During nearly 40 years as a federal wildlife biologist at the Patuxent Research Refuge, Sam Droege has tromped across nearly every one of its 12,800 acres.
And he doesn’t want to see any of them plowed under for a blazingly fast train. That is a growing possibility, though. With plans solidifying for a magnetic-levitation train between Baltimore and Washington, Droege and other conservation advocates are on alert for potential harm to the 85-year-old wildlife refuge.
“It’s hard to get across how special and rare this place is,” Droege said. “These places are irreplaceable. It’s not something that can be moved and remade elsewhere. It would be like going to the National Mall and removing one of the museums.”
The maglev train project took a key step forward in January when the Federal Railroad Administration and Maryland Department of Transportation published the preliminary findings of a federally mandated five-year, $28 million environmental and engineering study.
The draft environmental impact study outlines the project in detail: a sleek train floating on a cushion of air inside a U-shaped “guideway,” with all propulsion controlled by magnets. The guideway would run through tunnels bored as deep as 320 feet beneath the surface, and along elevated sections of the route looming 150 feet overhead. The maglev train can reach speeds topping 300 mph, slashing the time of the 36-mile trip between the cities to a mere 15 minutes.
But what has caught the attention of conservationists is the possibility of a largely above-ground section of the route slicing through federal lands just outside the DC Beltway.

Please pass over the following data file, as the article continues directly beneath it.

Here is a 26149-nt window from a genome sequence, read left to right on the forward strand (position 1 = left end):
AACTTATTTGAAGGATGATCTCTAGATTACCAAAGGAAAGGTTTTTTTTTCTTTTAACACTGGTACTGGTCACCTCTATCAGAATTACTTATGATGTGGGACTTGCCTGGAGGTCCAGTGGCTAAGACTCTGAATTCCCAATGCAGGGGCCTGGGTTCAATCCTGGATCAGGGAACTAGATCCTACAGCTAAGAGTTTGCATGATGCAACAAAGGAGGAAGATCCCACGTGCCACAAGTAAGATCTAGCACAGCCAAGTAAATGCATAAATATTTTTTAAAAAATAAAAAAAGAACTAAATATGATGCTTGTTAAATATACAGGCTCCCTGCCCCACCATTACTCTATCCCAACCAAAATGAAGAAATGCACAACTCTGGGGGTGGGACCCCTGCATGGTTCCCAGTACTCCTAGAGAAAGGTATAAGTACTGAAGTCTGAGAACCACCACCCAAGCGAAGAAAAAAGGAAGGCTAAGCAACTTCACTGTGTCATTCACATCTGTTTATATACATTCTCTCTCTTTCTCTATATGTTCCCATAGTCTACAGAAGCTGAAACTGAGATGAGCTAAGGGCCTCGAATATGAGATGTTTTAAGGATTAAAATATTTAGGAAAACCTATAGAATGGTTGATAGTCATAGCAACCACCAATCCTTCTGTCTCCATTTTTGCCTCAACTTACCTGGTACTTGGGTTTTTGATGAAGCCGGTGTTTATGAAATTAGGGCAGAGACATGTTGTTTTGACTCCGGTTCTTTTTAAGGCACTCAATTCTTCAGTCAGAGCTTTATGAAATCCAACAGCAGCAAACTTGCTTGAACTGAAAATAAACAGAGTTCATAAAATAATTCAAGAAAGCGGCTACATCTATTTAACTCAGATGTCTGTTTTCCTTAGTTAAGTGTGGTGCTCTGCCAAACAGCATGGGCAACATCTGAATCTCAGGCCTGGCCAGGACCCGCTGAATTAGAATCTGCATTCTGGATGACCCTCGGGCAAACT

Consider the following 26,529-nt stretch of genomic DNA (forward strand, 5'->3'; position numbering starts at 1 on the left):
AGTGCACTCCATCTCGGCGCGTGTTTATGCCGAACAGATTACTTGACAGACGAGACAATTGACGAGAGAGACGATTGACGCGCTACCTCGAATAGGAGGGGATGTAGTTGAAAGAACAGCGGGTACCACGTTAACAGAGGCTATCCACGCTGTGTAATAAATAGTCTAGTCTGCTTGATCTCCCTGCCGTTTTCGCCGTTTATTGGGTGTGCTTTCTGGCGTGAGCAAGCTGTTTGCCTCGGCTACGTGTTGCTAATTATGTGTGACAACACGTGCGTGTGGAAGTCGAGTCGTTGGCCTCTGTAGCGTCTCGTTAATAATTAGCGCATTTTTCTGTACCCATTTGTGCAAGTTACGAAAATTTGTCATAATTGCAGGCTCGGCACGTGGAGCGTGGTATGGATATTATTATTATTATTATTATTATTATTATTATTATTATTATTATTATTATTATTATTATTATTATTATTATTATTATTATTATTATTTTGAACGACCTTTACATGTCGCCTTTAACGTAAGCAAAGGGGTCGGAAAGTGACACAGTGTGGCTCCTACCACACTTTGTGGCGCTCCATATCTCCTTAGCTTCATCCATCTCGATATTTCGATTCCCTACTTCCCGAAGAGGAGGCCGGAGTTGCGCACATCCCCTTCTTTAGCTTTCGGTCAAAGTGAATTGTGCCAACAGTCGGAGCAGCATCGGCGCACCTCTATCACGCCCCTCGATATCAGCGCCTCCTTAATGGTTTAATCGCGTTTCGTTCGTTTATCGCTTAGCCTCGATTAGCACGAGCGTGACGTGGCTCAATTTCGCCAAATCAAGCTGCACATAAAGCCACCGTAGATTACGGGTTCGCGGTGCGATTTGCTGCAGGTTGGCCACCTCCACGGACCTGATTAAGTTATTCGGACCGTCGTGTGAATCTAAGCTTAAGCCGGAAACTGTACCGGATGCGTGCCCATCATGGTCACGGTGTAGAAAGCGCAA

Two routes are under consideration. Both mostly parallel the Baltimore-Washington Parkway. The main decision boils down to selecting a more densely populated route to the west of the parkway or an eastern route that crosses into federal lands, including the fringe of the Patuxent wildlife refuge.
The new analysis calculates that the eastern route could be constructed atop as much as 24 acres of the refuge’s property. A western route would leave it untouched. Both routes would bisect the Beltsville Agricultural Research Center, another federal oasis of open space, with as much as 187 acres being given over to the maglev and its supporting infrastructure.
Conservationists say that inside the refuge, the project would destroy wildlife habitat, upend wetlands and possibly require the re-routing of streams.
“I can’t find words strong enough to express what I feel,” said Marcia Watson, president of the Patuxent Bird Club. “It’s an environmental disaster in the making. I am outraged that a private company thinks it can waltz in here and take our land.”
Northeast Maglev, the company backing the project, says it will reduce travel times and ease congestion on the often-gridlocked roads connecting Washington and Baltimore. It will also be an economic boon, creating up to 195,000 jobs during construction and supporting up to 440 jobs while in operation, according to the draft study.
The environment will benefit from lower greenhouse gas emissions, a result of converting thousands of drivers into train passengers, said Wayne Rogers, the company’s CEO. The region can also look forward to improved water quality, he added.